The Chilkoot River system where I stood watching schools of Hooligan is surrounded in spectacular scenery. The 70 yard-wide river valley is dotted with large boulders which were deposited there by retreating glaciers. High mountains that rise along each shore are covered with snow and feed the cold-water system for several months, until mid-summer. During April and May, its shallow, clear waters, house thousands of shimmering gray shapes. Hooligan (Thaleichthys pacificus, also known as “eulachon” or “candle fish”) return by the hundreds of thousands to deposit their eggs.
The Ecology of Hooligan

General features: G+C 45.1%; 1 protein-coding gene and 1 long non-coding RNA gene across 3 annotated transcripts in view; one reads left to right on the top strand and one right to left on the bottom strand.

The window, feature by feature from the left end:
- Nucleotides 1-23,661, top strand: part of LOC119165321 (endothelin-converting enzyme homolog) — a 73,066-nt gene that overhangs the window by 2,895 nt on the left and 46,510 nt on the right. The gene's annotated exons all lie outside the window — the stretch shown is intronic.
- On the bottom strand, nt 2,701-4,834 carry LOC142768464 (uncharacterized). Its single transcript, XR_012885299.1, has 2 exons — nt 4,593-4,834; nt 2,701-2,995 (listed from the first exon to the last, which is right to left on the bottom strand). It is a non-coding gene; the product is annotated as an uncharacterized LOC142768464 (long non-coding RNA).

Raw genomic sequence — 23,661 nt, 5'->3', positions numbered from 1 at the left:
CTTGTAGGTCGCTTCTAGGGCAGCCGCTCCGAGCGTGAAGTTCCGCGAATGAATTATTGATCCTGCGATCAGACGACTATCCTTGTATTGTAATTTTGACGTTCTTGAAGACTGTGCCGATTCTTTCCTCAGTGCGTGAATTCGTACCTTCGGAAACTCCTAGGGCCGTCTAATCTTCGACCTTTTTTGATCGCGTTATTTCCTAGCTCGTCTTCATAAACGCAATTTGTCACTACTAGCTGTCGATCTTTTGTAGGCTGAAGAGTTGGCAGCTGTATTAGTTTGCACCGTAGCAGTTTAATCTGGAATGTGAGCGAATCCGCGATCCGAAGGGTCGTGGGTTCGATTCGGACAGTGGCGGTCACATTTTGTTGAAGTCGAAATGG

Hooligan are anadromous fish, meaning they spend most of their adult life in the ocean, but return to freshwater to breed. The most well-known example of anadromous fish are salmon species, however Hooligan do not necessarily return to the same river like salmon do. The timing of their spawning run is determined by water temperature and hence shifts later into the year as you move from Southeast Alaska up to the western coast. After breeding, a majority of Hooligan die, but there are some fish that return to the river. Why only some die after spawning is just one of the many things that are not known about this fish. For instance biologists are also unsure what effects the size of the run which has varied highly in recent years. In the Chilkoot River, the run was estimated at 300,000 in 2015 but >1.8 million in 2016. That is quite a difference! After talking to the locals, it sounds like this year’s run in the Chilkoot was strong and echoed the strong run of 2016.